Enough is enough for today. Add your recommendations for books and music whenever the notion strikes you in comments.

Comments, humor, and questions are welcome.

It's a Cupboard Bread

Sooner or later, if you bake bread, you'll come up with a cupboard bread. Others might call it a pantry loaf, or a dump truck loaf but they're always a combination of odds and ends of flours or whatever is handy because you don't want to go down to the supermarket for more flour. This is my second loaf of odds and ends this year, IIRC, and probably won't be the last.

This one turned out to be a halfaway point between Pioneer Bread and Anadama Bread. I used honey as in the Pioneer and used butter as the Anadama calls for. Both call for using corn meal but this time around I had white corn meal instead of yellow. There are other differences, enough to justify a new name but I'll wait on that until I bake this a couple more times. The corn meal lends a pleasant sweetness to the bread, something akin to what corn grits do in the grain bill for a batch of American lager beer. Because the corn meal is coarse in comparison to flour and has no gluten, the oven spring was only fair. I think this formula would be better suited to a pan loaf.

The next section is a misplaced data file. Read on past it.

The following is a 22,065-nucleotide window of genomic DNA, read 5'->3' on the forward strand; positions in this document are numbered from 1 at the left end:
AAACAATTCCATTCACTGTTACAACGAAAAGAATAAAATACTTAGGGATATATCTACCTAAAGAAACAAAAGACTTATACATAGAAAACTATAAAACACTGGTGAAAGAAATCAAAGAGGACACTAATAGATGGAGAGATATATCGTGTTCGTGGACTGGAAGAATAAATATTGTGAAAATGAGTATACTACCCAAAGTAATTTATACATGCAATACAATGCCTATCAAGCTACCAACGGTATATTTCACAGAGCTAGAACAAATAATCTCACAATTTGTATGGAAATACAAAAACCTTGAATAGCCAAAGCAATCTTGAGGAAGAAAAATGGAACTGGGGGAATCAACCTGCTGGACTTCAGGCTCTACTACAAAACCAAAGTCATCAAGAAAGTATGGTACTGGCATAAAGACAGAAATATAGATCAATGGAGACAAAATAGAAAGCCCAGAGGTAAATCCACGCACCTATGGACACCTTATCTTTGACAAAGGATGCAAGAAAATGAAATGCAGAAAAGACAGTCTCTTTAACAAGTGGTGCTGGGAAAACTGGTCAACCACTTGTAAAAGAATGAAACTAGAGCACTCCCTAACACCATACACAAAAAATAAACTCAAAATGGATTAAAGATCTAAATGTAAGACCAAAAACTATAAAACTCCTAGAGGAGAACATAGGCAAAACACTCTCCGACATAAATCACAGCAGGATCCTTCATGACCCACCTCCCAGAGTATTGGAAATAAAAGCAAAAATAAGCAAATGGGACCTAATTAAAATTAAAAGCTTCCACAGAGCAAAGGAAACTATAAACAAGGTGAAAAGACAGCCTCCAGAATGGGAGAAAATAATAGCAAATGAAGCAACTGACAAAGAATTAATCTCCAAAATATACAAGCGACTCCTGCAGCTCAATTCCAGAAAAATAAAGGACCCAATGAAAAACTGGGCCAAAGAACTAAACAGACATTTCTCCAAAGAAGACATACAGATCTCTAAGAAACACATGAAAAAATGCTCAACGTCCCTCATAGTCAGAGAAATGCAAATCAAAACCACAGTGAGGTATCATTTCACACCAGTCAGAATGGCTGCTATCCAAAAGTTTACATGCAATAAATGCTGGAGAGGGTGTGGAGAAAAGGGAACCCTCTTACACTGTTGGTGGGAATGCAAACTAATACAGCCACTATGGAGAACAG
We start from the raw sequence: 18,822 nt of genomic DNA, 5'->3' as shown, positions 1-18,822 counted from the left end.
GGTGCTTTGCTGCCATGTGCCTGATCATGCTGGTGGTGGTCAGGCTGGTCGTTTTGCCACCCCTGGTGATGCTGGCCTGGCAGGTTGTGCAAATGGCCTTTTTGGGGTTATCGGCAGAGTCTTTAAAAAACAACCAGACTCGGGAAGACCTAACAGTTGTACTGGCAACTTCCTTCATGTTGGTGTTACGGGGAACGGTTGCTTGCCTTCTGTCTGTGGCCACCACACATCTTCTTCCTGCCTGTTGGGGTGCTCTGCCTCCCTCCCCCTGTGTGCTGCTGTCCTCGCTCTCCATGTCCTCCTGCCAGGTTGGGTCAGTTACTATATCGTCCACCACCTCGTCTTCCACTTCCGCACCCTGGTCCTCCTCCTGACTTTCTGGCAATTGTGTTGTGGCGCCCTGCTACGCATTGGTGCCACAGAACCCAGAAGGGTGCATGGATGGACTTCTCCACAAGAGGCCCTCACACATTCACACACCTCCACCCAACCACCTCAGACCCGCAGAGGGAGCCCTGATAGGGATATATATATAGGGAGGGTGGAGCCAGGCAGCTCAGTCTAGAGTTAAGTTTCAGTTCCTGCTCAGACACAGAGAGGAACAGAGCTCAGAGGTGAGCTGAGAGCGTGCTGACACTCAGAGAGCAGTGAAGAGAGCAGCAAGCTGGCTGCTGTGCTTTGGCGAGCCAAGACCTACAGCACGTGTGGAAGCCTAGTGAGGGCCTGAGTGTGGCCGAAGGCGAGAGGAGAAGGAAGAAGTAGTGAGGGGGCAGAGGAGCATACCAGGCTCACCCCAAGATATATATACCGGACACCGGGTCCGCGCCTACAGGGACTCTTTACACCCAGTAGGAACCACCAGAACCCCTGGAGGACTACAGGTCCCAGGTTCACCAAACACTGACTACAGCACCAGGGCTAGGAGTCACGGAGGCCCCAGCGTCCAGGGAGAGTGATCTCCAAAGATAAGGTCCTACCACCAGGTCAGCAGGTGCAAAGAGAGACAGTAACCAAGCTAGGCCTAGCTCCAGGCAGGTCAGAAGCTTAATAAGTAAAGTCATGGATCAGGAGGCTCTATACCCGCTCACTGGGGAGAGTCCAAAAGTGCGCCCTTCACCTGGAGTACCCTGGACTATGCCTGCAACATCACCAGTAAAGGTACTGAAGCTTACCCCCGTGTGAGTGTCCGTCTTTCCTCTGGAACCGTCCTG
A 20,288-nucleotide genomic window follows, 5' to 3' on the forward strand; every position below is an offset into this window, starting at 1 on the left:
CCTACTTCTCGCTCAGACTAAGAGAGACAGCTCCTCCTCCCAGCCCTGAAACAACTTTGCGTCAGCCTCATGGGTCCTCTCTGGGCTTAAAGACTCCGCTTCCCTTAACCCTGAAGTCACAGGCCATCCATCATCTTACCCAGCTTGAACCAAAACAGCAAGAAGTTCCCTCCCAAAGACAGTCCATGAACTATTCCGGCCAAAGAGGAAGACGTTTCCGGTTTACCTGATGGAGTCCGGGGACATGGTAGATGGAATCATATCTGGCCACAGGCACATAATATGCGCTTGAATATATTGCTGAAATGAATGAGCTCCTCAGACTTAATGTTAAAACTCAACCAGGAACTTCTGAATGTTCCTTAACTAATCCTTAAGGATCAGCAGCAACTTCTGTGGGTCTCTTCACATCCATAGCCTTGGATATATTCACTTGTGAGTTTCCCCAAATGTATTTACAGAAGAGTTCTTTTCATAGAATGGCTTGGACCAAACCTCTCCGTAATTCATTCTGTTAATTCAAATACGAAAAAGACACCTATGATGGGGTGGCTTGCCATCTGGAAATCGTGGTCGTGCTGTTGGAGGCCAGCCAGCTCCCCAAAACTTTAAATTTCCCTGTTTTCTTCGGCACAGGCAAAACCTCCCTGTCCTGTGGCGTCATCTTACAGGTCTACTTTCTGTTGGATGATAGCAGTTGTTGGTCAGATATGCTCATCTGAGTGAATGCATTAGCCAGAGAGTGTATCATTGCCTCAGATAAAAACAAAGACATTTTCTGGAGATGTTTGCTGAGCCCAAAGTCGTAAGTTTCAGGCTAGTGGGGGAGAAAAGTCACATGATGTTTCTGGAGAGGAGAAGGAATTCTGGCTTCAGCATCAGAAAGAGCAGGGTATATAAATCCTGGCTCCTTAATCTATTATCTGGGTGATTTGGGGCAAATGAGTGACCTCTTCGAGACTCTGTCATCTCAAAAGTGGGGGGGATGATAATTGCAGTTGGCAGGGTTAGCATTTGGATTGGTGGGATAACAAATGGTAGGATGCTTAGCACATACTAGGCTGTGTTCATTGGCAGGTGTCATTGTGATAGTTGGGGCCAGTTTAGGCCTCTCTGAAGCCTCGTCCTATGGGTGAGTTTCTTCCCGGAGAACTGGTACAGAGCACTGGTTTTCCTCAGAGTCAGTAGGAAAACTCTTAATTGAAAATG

150 g 80% hydration starter

Soaker #1
65 g bolted Turkey Red whole wheat flour
65 g water

Soaker #2
65 g white corn meal
65 g water

Start soakers about 4 hours after the starter is built. Cover with plastic wrap and keep around 70-72F.

Main Dough
270 g Bread flour
136 g water at 85F
30 g unsalted butter, about 2 Tablespoons
8 g kosher salt
15 g honey, 1 tablespoon

I didn't feel the need to use more honey in the loaf even though the Pioneer Bread recipe calls for 2 TBS because of my previous bakes where I thought the corn meal was adequate sweetening. Had I used a hard red winter whole wheat flour, I might have followed the suggestion to use 2 TBS. Susan's Magic Bowl technique was used in the first 15 minutes of baking.

My suspicions are that a bread like this would be too much work to be profitable for a bakery and has too many steps for a classroom bread. It definitely produces a lot of bowls and dishes to be washed. The flavor is definitely good and with more practice on shaping, I might get that better oven spring.

The area has experienced more frosts this week so our flowers are few and fading fast. There is still no relief from the drought we've been experiencing so any transplanting of day lilies and daffodils that I do this weekend will have to be followed up with watering in. So far, I've restrained myself from planting garlic but Halloween is on Monday and that has worked as a date previously. It must be working, there are no vampires near here that I know of.

Comments, humor, and questions are welcome.
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Tuesday, October 25, 2011